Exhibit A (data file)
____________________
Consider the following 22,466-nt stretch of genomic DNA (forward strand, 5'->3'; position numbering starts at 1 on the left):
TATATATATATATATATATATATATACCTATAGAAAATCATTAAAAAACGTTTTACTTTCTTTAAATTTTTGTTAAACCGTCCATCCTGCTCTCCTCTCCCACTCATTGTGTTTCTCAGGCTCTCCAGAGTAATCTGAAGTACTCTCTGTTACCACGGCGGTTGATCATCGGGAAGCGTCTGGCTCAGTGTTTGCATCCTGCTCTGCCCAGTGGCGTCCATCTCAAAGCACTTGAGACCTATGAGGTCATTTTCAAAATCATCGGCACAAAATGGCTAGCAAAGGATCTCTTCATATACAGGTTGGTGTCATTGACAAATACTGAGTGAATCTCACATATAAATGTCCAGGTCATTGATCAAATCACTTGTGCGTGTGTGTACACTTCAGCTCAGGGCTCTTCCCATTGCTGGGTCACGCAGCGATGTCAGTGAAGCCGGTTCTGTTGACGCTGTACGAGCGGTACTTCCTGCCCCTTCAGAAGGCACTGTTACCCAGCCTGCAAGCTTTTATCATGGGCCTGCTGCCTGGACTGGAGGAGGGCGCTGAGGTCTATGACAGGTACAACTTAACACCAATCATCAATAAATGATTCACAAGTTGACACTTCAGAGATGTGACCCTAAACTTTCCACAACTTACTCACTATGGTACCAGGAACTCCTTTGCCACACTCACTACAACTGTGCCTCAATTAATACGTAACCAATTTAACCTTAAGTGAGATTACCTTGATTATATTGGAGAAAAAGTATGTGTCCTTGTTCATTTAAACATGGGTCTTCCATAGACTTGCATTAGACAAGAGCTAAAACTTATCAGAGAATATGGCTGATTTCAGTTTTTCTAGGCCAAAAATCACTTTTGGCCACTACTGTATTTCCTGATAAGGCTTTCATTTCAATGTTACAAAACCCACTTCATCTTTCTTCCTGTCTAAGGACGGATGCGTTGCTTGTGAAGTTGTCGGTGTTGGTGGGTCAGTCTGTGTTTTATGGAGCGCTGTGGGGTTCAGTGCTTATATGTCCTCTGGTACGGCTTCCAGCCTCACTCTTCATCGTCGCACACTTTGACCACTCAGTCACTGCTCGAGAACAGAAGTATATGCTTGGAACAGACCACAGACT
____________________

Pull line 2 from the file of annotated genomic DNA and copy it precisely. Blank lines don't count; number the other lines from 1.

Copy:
TATATATATATATATATATATATATACCTATAGAAAATCATTAAAAAACGTTTTACTTTCTTTAAATTTTTGTTAAACCGTCCATCCTGCTCTCCTCTCCCACTCATTGTGTTTCTCAGGCTCTCCAGAGTAATCTGAAGTACTCTCTGTTACCACGGCGGTTGATCATCGGGAAGCGTCTGGCTCAGTGTTTGCATCCTGCTCTGCCCAGTGGCGTCCATCTCAAAGCACTTGAGACCTATGAGGTCATTTTCAAAATCATCGGCACAAAATGGCTAGCAAAGGATCTCTTCATATACAGGTTGGTGTCATTGACAAATACTGAGTGAATCTCACATATAAATGTCCAGGTCATTGATCAAATCACTTGTGCGTGTGTGTACACTTCAGCTCAGGGCTCTTCCCATTGCTGGGTCACGCAGCGATGTCAGTGAAGCCGGTTCTGTTGACGCTGTACGAGCGGTACTTCCTGCCCCTTCAGAAGGCACTGTTACCCAGCCTGCAAGCTTTTATCATGGGCCTGCTGCCTGGACTGGAGGAGGGCGCTGAGGTCTATGACAGGTACAACTTAACACCAATCATCAATAAATGATTCACAAGTTGACACTTCAGAGATGTGACCCTAAACTTTCCACAACTTACTCACTATGGTACCAGGAACTCCTTTGCCACACTCACTACAACTGTGCCTCAATTAATACGTAACCAATTTAACCTTAAGTGAGATTACCTTGATTATATTGGAGAAAAAGTATGTGTCCTTGTTCATTTAAACATGGGTCTTCCATAGACTTGCATTAGACAAGAGCTAAAACTTATCAGAGAATATGGCTGATTTCAGTTTTTCTAGGCCAAAAATCACTTTTGGCCACTACTGTATTTCCTGATAAGGCTTTCATTTCAATGTTACAAAACCCACTTCATCTTTCTTCCTGTCTAAGGACGGATGCGTTGCTTGTGAAGTTGTCGGTGTTGGTGGGTCAGTCTGTGTTTTATGGAGCGCTGTGGGGTTCAGTGCTTATATGTCCTCTGGTACGGCTTCCAGCCTCACTCTTCATCGTCGCACACTTTGACCACTCAGTCACTGCTCGAGAACAGAAGTATATGCTTGGAACAGACCACAGACT